“Chorrord Inknishkhanutyun” suggests that the deadly violence in Yerevan’s Harsnakar restaurant has had so much public resonance also because “with a stupid stubbornness the criminal system continues to deny its guilt and even find justifications for its teammate Ruben Hayrapetian.” “If Ruben Hayrapetian issued a statement, accepted his share of responsibility, apologized and gave up his parliament mandate immediately after that incident, popular fury would have hardly been so strong,” writes the paper. “But he not only failed to do that but did not even shut down Harsnakar for a few days. Furthermore, his party leader [Serzh Sarkisian] did not bother to address, even with half a sentence, the protest actions that shook the country.” It claims that Sarkisian has not offered condolences to doctor Vahe Avetian’s family because that, in his view, would have been construed as a sign of weakness.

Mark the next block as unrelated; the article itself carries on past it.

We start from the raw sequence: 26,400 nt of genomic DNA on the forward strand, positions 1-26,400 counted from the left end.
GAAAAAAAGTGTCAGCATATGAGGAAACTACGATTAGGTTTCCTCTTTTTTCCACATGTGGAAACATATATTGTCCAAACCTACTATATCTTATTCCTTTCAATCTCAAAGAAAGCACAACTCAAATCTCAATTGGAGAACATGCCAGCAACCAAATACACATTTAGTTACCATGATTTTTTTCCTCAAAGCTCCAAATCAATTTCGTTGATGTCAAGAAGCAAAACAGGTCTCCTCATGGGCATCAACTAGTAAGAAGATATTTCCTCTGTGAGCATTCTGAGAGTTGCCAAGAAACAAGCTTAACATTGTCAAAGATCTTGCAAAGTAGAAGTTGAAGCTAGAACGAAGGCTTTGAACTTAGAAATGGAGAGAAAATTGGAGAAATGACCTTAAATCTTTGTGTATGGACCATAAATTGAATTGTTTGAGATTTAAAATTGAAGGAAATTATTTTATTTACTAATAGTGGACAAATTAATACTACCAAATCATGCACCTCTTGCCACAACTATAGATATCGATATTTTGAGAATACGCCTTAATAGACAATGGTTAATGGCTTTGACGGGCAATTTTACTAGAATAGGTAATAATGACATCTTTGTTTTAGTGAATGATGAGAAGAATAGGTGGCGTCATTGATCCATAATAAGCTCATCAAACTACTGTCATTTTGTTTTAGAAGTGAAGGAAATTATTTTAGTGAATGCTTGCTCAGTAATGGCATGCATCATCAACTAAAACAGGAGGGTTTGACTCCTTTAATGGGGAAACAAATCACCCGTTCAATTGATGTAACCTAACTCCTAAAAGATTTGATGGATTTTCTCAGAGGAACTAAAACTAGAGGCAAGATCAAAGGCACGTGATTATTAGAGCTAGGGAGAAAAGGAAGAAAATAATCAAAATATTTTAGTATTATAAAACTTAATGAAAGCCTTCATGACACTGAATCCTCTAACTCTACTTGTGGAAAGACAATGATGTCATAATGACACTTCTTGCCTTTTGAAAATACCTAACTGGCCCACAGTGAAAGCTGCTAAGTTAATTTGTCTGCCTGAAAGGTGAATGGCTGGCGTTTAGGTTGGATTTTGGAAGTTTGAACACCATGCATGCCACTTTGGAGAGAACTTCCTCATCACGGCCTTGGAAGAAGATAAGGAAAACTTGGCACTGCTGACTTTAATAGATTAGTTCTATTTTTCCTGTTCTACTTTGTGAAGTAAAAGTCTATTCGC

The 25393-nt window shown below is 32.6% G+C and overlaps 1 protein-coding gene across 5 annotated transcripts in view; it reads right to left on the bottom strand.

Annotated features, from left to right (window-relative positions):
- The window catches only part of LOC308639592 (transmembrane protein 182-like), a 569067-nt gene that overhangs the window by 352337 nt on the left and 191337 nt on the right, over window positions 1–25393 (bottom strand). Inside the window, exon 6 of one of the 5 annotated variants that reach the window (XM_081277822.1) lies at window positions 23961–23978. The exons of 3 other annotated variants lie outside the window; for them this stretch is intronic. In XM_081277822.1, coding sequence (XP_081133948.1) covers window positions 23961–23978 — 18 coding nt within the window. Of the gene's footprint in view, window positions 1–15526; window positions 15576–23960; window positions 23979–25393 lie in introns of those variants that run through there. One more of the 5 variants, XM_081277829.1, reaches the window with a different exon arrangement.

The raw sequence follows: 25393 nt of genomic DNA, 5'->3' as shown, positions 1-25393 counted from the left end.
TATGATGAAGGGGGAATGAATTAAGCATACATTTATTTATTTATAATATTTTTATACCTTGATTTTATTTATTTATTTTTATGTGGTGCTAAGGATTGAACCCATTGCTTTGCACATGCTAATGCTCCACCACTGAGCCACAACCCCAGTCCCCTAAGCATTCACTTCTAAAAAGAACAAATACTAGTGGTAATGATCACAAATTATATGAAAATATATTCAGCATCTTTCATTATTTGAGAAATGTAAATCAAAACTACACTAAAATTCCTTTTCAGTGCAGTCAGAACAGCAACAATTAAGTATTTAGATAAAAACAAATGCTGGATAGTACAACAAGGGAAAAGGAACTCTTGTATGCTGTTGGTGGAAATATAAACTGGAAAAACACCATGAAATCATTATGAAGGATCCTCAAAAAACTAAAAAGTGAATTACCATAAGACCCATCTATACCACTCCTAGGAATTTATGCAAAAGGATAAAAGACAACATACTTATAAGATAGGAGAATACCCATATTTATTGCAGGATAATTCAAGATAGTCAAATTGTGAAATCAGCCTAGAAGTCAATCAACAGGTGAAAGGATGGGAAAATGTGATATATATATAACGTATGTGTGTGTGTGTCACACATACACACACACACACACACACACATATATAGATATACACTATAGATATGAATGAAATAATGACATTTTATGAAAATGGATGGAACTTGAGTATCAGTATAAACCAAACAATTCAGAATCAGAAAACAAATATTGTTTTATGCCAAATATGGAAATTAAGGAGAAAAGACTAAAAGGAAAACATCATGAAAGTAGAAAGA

“Regardless of whether Ruben Hayrapetian surrendered his mandate at his own initiative or the president of the republic told him to do that, it was definitely a good step in the right direction,” writes “Aravot.” “Clearly, with the loss of one mandate the oligarchy or, as the opposition would put it, the criminal-oligarchic system will not be eliminated. But from now on many of us can presume that that system is not eternal because one of the oligarchs has abandoned, even in the form of a statement, the ‘we’ll do what we want’ notion which is a key principle of his class.”
“Zhamanak” looks at the matter from a different angle. The paper points to the fact that a non-governmental organization headed by an army general, Hayk Kotanjian, on Tuesday added its voice to the calls for Hayrapetian’s resignation. “This tragic incident could become fateful in a revision by the army top brass of its positions on problems facing the state and society,” it says.
“We must do everything to ensure that political debate and a combination of different political approaches happen on the parliament floor [rather than on the street,]” Gagik Minasian, a senior lawmaker from the ruling Republican Party of Armenia (HHK), tells “Hayots Ashkhar.” “This is the formula for building a civilized state. Of course, rallies and demonstrations are also means of struggle. Nevertheless, over time the [opposition] Armenian National Congress (HAK) … will find an optimal ratio of street and parliamentary struggles.”